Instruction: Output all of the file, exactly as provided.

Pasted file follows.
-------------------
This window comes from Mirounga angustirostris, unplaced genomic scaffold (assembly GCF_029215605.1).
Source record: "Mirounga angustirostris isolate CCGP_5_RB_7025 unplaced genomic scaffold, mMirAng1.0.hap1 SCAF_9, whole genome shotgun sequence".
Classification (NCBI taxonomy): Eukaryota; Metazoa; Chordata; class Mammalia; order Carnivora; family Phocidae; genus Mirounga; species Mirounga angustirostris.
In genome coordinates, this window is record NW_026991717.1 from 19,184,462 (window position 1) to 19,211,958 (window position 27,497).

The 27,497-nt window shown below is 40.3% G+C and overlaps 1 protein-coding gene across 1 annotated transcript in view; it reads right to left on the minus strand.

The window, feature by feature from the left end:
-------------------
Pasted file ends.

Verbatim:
This window comes from Mirounga angustirostris, unplaced genomic scaffold (assembly GCF_029215605.1).
Source record: "Mirounga angustirostris isolate CCGP_5_RB_7025 unplaced genomic scaffold, mMirAng1.0.hap1 SCAF_9, whole genome shotgun sequence".
Classification (NCBI taxonomy): Eukaryota; Metazoa; Chordata; class Mammalia; order Carnivora; family Phocidae; genus Mirounga; species Mirounga angustirostris.
In genome coordinates, this window is record NW_026991717.1 from 19,184,462 (window position 1) to 19,211,958 (window position 27,497).

The 27,497-nt window shown below is 40.3% G+C and overlaps 1 protein-coding gene across 1 annotated transcript in view; it reads right to left on the minus strand.

The window, feature by feature from the left end: